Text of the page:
Dr. Prince discusses the case of Miss Beauchamp, one of his patients who suffered from multiple personalities. Miss Beauchamp’s 2nd personality was named Sally. Sally would do whatever she could to annoy Miss Beauchamp, even going so far as to get her lost in the country. Sally would even correspondence with Miss Beauchamp. In 1899 a third personality came out after a disturbing incident. At first this personality was thought to be the true Miss Beauchamp, but that idea was soon discarded. Dr. Prince discusses the causes and memories of each of the personalities, he charts the existence of each personality.
Dr. Burnett discusses the case of a young man. The child was determined to be in the ministry at age five. Soon after this decision, the child started to suffer from various types of intense head pain, that lead to periods of a changed personality. As he grew, this also manifested itself with bouts of depression. A few episodes of violence also followed when the boy was under treatment at a sanatorium. After a session of intense mental suggestion, the patient no longer suffered from a dual personality or amnesia. He was then able to recall all actions of both sides of his personality. The article is followed by a discussion among several doctors about the case and similar ones they have encountered.
McDougall reviews Sidis’ book “Multiple personality.” The book mainly concerns the case of Mr. Hanna. He suffered from a complete loss of memory following an accident. He began to have brief snips of his past life, mostly through dreams. He eventually regained his previous memories and was able to also remember his “new” memories. Sidis stated that the case was one of psycho-physiological dissociation. McDougall does not come to the same conclusion of Mr. Hanna’s case as Sidis does. McDougall questions to what extent the treatment brought about Mr. Hanna’s recovery. McDougall briefly covers the other contents of the book.
This article describes the case of Mary Barnes, who was 12 years old in 1894. After an illness Mary began to develop multiple personalities over a number of years. 10 distinct personalities were noted. Their appearance lasted anywhere from a number of weeks without interruption to a mere matter of minutes, never to return. Each of the personalities was distinct and would be accompanied with facial features, body abilities and knowledge. One personality was a deaf mute, one was blind, and one was paralyzed, several personalities had low intelligence levels. Dr. Wilson describes each of the personalities in detail, along with their arrival and departure dates. The author gives a brief overview of the Nervous System. Letters written by Mary’s different personalities are also included.
Dr. Bramwell conducted multiple experiments on multiple patients using hypnotism. In each of these experiments the Dr. hypnotized the patient and then suggested that they perform a certain task in a certain number of minutes. In most cases the patient was able to perform the task (or a close proximity) at the preappointed time (or a close proximity). The patient would have no recollection of why they felt the need to perform this task unless they were asked while hypnotized. The Dr. concludes that this was an unconscious measurement of time. Several other doctors either refute or agree with Dr. Bramwell’s conclusions.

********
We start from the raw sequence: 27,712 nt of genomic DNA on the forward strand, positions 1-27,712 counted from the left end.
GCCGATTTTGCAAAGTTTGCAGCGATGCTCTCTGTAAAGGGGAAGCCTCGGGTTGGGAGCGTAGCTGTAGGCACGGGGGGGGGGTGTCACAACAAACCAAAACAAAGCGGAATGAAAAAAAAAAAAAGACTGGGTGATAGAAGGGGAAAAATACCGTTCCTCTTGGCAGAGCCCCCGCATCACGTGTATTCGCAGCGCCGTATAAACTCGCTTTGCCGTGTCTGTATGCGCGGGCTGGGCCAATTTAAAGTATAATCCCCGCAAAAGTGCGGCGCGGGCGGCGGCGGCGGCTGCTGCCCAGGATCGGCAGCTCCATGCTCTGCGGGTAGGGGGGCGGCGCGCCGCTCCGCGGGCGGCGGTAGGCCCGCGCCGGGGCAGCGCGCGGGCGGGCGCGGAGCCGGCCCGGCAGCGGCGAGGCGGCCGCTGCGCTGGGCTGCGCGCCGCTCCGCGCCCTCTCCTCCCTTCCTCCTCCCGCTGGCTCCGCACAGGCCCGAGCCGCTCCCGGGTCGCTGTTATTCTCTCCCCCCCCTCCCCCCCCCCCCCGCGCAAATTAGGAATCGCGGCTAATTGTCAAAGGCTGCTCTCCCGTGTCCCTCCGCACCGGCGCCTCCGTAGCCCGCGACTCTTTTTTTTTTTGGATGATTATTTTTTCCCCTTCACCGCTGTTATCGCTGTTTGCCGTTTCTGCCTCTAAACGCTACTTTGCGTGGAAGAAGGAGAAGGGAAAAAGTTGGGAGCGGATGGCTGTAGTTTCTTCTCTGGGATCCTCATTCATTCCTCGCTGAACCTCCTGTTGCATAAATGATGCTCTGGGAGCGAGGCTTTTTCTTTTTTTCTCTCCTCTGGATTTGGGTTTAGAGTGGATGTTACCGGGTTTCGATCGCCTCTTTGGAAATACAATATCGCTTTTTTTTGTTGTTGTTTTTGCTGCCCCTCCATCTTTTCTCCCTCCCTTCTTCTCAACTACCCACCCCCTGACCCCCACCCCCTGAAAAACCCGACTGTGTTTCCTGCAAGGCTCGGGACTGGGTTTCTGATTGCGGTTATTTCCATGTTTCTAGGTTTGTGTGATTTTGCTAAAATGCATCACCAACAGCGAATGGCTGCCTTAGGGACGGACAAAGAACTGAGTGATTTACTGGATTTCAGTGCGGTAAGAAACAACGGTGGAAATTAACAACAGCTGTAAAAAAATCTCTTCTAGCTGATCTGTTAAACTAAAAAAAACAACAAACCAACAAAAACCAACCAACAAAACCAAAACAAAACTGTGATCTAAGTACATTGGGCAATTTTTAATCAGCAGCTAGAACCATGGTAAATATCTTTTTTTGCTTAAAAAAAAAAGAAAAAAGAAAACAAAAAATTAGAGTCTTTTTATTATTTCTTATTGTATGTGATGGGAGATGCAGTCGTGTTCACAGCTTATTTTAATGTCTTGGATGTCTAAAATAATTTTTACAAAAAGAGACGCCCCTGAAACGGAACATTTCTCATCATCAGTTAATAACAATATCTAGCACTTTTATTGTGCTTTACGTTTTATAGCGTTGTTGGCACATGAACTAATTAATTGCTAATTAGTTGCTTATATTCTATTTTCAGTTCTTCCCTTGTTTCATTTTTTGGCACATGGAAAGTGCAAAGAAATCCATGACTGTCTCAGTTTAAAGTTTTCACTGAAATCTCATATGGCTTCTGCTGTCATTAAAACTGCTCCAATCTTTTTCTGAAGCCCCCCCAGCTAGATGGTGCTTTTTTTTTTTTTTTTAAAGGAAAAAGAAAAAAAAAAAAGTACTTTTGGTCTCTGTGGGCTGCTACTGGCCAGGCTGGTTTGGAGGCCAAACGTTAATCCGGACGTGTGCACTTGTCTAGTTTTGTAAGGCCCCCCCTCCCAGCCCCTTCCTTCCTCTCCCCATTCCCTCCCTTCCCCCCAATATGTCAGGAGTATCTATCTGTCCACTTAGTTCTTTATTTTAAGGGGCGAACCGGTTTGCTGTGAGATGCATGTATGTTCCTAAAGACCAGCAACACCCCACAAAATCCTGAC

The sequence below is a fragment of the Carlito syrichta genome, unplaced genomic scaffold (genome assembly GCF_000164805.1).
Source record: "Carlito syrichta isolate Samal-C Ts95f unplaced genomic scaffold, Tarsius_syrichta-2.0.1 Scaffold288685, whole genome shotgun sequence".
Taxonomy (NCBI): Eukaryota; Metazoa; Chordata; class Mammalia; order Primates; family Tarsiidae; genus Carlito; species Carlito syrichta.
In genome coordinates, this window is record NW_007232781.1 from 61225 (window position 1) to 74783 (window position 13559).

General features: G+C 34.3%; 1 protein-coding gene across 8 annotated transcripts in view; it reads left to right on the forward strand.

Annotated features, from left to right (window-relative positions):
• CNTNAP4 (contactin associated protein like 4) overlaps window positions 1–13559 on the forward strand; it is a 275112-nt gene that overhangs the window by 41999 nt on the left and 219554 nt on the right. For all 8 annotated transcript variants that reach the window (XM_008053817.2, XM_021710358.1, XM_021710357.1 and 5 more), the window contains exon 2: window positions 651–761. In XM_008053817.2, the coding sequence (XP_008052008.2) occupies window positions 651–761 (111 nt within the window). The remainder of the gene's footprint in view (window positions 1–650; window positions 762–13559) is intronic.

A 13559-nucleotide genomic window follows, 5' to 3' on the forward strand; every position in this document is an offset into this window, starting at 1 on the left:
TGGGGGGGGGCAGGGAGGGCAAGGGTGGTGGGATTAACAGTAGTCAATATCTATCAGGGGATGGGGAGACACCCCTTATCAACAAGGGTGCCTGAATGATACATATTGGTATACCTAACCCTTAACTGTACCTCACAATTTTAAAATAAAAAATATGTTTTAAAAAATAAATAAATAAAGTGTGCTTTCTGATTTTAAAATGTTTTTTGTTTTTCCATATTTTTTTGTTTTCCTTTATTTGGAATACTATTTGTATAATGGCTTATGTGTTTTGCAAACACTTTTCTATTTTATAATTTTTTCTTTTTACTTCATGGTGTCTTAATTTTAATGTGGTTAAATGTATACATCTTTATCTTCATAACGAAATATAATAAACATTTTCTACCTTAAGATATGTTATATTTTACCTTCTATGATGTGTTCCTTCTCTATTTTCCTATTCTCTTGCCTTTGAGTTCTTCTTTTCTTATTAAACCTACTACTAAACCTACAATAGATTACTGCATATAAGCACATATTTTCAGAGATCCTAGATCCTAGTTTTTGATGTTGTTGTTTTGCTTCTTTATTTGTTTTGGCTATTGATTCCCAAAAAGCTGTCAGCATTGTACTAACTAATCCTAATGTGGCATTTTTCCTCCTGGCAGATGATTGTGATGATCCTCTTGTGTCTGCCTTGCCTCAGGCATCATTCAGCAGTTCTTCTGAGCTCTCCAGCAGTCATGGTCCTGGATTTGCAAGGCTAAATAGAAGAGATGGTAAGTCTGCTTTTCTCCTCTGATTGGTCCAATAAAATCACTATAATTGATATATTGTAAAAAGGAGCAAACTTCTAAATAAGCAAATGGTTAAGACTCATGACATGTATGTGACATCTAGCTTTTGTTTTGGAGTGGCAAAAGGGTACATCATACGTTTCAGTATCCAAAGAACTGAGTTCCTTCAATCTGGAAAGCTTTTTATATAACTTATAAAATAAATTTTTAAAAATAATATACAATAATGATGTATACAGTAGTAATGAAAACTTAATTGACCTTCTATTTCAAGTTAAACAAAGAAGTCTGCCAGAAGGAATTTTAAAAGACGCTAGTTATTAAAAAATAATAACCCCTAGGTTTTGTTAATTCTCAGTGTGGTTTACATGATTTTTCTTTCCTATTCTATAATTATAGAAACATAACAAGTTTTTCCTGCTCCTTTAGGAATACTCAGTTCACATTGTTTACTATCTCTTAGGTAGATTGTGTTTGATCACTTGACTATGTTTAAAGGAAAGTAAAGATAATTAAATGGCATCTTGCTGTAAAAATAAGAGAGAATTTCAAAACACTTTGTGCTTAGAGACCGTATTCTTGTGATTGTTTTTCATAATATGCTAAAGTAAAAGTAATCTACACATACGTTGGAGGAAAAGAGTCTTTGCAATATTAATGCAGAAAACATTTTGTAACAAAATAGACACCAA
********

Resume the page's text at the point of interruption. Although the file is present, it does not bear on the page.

This is a clinical case presentation of a young man, described as being very suggestible, hypochondriacal, and without motivation. The symptoms began after contracting typhoid fever in the Spanish American war, and after a head injury. The man traveled to London and South Africa in this alternate personality. He also became unaware of his surroundings and did not recognize his doctor, confusing him with a not very friendly acquaintance. The patient is described as being very amenable to hypnosis which had limited effects in controlling his alternate state.
Dr. Albert Wilson documents his experiences as the primary physician of an adolescent girl who, over the course of four years, displayed more than a dozen distinct identities. Each persona was unique in its memories, mental capabilities, physical disturbances, aesthetic abilities and moral development. The first secondary personality appeared while the girl suffered from an "attack of meningitis." The physician hypothesizes that vaso-motor changes in the brain may play a central role in the etiology of this case of double consciousness. Finally, while considering the violent and socially deviant nature of some of the patient's personalities, Wilson examines moral and legal responsibility as it relates to the acts committed by individuals with dissociated identities.
This is a book review of Dr. Prince’s book “The Dissociation of a Personality.” The book discusses the multiple personality case of Miss Beauchamp. The patient had three distinct personalities only one of which was aware of all of the activities of the other personalities. This personality, ‘Sally’ often tormented her co-personalities. It is noted that this aspect of the case makes Miss Beauchamp a worthy subject for a book about her case.